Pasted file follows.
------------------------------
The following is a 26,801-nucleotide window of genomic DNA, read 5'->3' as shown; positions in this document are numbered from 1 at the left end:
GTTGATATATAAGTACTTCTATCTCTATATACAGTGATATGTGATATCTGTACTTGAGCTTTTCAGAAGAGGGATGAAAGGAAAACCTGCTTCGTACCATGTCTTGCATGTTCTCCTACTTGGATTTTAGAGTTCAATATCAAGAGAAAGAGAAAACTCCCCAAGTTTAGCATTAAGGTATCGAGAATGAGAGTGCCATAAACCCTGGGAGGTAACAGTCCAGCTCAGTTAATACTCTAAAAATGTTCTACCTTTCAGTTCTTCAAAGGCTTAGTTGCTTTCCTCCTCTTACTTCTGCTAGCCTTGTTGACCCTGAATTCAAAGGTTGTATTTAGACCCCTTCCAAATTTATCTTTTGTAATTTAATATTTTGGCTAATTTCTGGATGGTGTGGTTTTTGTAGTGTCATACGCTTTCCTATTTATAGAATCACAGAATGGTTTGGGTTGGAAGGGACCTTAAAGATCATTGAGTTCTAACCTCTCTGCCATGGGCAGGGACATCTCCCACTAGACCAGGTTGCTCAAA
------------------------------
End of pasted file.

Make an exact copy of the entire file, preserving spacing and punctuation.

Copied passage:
The following is a 26,801-nucleotide window of genomic DNA, read 5'->3' as shown; positions in this document are numbered from 1 at the left end:
GTTGATATATAAGTACTTCTATCTCTATATACAGTGATATGTGATATCTGTACTTGAGCTTTTCAGAAGAGGGATGAAAGGAAAACCTGCTTCGTACCATGTCTTGCATGTTCTCCTACTTGGATTTTAGAGTTCAATATCAAGAGAAAGAGAAAACTCCCCAAGTTTAGCATTAAGGTATCGAGAATGAGAGTGCCATAAACCCTGGGAGGTAACAGTCCAGCTCAGTTAATACTCTAAAAATGTTCTACCTTTCAGTTCTTCAAAGGCTTAGTTGCTTTCCTCCTCTTACTTCTGCTAGCCTTGTTGACCCTGAATTCAAAGGTTGTATTTAGACCCCTTCCAAATTTATCTTTTGTAATTTAATATTTTGGCTAATTTCTGGATGGTGTGGTTTTTGTAGTGTCATACGCTTTCCTATTTATAGAATCACAGAATGGTTTGGGTTGGAAGGGACCTTAAAGATCATTGAGTTCTAACCTCTCTGCCATGGGCAGGGACATCTCCCACTAGACCAGGTTGCTCAAA